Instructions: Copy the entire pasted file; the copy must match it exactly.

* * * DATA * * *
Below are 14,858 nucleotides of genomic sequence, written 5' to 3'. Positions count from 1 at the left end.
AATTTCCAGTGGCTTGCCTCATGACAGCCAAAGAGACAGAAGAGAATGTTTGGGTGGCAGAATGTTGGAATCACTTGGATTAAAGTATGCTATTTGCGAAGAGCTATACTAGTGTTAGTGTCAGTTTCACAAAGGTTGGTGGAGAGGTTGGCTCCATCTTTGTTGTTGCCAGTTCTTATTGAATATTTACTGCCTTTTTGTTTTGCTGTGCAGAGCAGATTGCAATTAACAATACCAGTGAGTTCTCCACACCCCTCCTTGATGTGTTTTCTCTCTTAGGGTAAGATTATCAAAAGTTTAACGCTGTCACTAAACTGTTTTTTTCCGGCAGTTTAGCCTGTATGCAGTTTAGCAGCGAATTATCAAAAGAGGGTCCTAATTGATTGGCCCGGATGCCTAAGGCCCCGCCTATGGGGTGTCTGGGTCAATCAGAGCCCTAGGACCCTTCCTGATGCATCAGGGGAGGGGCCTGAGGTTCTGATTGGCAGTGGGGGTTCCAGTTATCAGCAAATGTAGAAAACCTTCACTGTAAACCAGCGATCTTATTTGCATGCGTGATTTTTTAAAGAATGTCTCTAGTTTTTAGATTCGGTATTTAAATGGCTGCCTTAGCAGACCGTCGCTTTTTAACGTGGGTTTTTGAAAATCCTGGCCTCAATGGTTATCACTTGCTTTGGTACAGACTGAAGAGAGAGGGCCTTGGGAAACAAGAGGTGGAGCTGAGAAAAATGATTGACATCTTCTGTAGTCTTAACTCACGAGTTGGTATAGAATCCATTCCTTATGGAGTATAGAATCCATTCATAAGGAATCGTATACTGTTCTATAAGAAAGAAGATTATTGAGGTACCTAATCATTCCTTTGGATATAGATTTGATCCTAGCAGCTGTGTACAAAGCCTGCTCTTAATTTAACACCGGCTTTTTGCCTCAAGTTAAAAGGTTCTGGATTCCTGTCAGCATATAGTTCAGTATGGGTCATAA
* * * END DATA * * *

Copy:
Below are 14,858 nucleotides of genomic sequence, written 5' to 3'. Positions count from 1 at the left end.
AATTTCCAGTGGCTTGCCTCATGACAGCCAAAGAGACAGAAGAGAATGTTTGGGTGGCAGAATGTTGGAATCACTTGGATTAAAGTATGCTATTTGCGAAGAGCTATACTAGTGTTAGTGTCAGTTTCACAAAGGTTGGTGGAGAGGTTGGCTCCATCTTTGTTGTTGCCAGTTCTTATTGAATATTTACTGCCTTTTTGTTTTGCTGTGCAGAGCAGATTGCAATTAACAATACCAGTGAGTTCTCCACACCCCTCCTTGATGTGTTTTCTCTCTTAGGGTAAGATTATCAAAAGTTTAACGCTGTCACTAAACTGTTTTTTTCCGGCAGTTTAGCCTGTATGCAGTTTAGCAGCGAATTATCAAAAGAGGGTCCTAATTGATTGGCCCGGATGCCTAAGGCCCCGCCTATGGGGTGTCTGGGTCAATCAGAGCCCTAGGACCCTTCCTGATGCATCAGGGGAGGGGCCTGAGGTTCTGATTGGCAGTGGGGGTTCCAGTTATCAGCAAATGTAGAAAACCTTCACTGTAAACCAGCGATCTTATTTGCATGCGTGATTTTTTAAAGAATGTCTCTAGTTTTTAGATTCGGTATTTAAATGGCTGCCTTAGCAGACCGTCGCTTTTTAACGTGGGTTTTTGAAAATCCTGGCCTCAATGGTTATCACTTGCTTTGGTACAGACTGAAGAGAGAGGGCCTTGGGAAACAAGAGGTGGAGCTGAGAAAAATGATTGACATCTTCTGTAGTCTTAACTCACGAGTTGGTATAGAATCCATTCCTTATGGAGTATAGAATCCATTCATAAGGAATCGTATACTGTTCTATAAGAAAGAAGATTATTGAGGTACCTAATCATTCCTTTGGATATAGATTTGATCCTAGCAGCTGTGTACAAAGCCTGCTCTTAATTTAACACCGGCTTTTTGCCTCAAGTTAAAAGGTTCTGGATTCCTGTCAGCATATAGTTCAGTATGGGTCATAA